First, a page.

Passive to Aggressive
Nov. 18, 2008
STANFORD, Calif. - The moment was far from seminal to anyone in attendance, but the symbolism was significant nonetheless.
Neatly dressed in a suit and tie, Alex Fletcher walked out of the late-July heat, into a Los Angeles hotel ballroom and to a microphone at Pac-10 media day.
A simple thing, really, but Fletcher's presence in itself should have screamed the message: A new era had arrived in Stanford football.
The days of physical domination were over.
'The reason I brought Alex, is because that is the strength of our football team,' Stanford head coach Jim Harbaugh told assembled reporters. 'Our offensive line.'
Many in attendance had witnessed enough of the struggles of Stanford's line over the past few years - the sacks, beatings, and helplessness - to know how ridiculous Harbaugh's proclamation sounded. The thought was not lost on Fletcher himself.
'When I came in, we were the weakness of the team,' said the fifth-year senior center. 'Now, we are finally the strength.'
The stats bear that out:
Stanford is averaging 206.5 rushing yards per game, third in the conference, 20th in the nation, and ahead of schools such as Alabama, Oklahoma, Ohio State and LSU.
Toby Gerhart has gained 1,033 yards and is closing in on Tommy Vardell's 1991 single-season school rushing record of 1,084.
The Cardinal has rushed for 2,272 yards, within reach of the single-season mark of 2,481, which has stood since 1949.
No other team has rushed for more yards (202) or gained more first downs (21) against USC this season than Stanford.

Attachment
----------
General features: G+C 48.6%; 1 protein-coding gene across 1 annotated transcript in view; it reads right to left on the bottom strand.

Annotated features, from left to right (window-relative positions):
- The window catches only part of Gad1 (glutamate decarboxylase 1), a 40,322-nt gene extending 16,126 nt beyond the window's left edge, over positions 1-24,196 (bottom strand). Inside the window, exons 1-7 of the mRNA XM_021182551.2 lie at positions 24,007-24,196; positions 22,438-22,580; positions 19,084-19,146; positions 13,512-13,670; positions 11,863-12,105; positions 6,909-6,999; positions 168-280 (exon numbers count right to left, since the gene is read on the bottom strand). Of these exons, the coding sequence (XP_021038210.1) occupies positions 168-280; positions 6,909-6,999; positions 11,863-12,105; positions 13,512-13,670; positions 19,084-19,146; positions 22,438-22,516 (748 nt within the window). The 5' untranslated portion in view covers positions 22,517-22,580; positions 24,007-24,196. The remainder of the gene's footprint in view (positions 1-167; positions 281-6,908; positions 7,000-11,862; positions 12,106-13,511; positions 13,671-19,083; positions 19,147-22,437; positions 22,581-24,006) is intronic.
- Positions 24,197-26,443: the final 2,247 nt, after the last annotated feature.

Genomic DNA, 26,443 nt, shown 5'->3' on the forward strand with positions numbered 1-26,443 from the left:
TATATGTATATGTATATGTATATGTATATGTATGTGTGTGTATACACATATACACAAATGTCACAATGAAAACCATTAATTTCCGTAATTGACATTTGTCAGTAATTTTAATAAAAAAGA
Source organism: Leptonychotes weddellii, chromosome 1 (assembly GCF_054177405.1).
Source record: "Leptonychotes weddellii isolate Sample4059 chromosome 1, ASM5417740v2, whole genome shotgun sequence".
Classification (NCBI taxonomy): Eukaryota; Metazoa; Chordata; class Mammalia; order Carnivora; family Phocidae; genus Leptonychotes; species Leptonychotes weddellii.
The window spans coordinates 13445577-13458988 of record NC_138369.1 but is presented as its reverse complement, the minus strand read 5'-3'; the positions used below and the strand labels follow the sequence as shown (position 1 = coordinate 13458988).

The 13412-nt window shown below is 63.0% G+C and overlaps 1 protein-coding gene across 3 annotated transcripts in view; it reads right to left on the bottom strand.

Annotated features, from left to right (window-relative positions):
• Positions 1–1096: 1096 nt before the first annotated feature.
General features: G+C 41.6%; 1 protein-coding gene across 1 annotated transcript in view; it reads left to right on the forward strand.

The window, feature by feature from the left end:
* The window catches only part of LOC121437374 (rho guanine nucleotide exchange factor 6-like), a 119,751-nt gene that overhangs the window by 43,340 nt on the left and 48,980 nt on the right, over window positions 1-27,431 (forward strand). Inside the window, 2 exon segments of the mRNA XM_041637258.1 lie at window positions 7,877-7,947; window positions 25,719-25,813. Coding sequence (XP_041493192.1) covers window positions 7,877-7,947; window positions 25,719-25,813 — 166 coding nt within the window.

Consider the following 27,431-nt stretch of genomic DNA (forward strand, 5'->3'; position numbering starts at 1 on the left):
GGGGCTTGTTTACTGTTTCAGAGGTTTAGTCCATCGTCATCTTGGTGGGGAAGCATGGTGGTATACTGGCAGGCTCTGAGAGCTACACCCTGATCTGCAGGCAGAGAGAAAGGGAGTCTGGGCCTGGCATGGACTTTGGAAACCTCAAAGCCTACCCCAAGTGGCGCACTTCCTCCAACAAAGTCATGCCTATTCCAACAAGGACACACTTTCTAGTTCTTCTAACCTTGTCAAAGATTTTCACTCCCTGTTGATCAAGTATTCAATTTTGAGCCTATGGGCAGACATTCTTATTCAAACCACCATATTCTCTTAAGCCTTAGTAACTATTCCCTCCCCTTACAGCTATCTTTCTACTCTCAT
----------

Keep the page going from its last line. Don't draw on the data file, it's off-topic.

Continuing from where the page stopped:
This was what Fletcher envisioned when he arrived from Old Brookville, N.Y., as the prize of then-coach Buddy Teevens' second recruiting class. The player who turned down the likes of USC, Michigan and Penn State was so excited about his early Stanford commitment that he became a recruiter himself.
'When I was getting recruited, he would call me every day,' said tight end Austin Gunder, also in his fifth year. 'He got everything moving and everything in place for a lot of guys to come here.'
Fletcher had already become a semi-legend on Long Island, having led St. Anthony's to three consecutive Catholic High School Football League of Metropolitan New York AAA titles and a combined 31-2 record as a three-year starter.
By one count, he recorded 55 pancake blocks one season, and was ranked the No. 3 center in the country by rivals.com.
'The ground game at St. Anthony's started behind Fletcher and usually finished in the end zone,' wrote Newsday in 2003. 'The intimidating Fletcher was a force in the middle.'
Lucille Fletcher, Alex's mother, had to laugh.
'Alex really wanted to be a professional tennis player,' she said. 'But when he started to get big, he said, `Maybe I'd better play football.''
A wise choice. If he wasn't going to the next John McEnroe in performance, he might have matched him in point violations for unsportsmanlike conduct.
'He was the type that would yell at his opponent and try to intimidate him,' said Steve Fletcher, Alex's father. 'That hasn't changed.'
Still, there has been an unmistakable evolution in the personality of Alex Fletcher.
'High maintenance,' is one term his father used to describe his son in his younger years.
Alex remains emotional, driven and striving to improve. But those qualities turned negative when they were combined with frustration and a quick-trigger temper.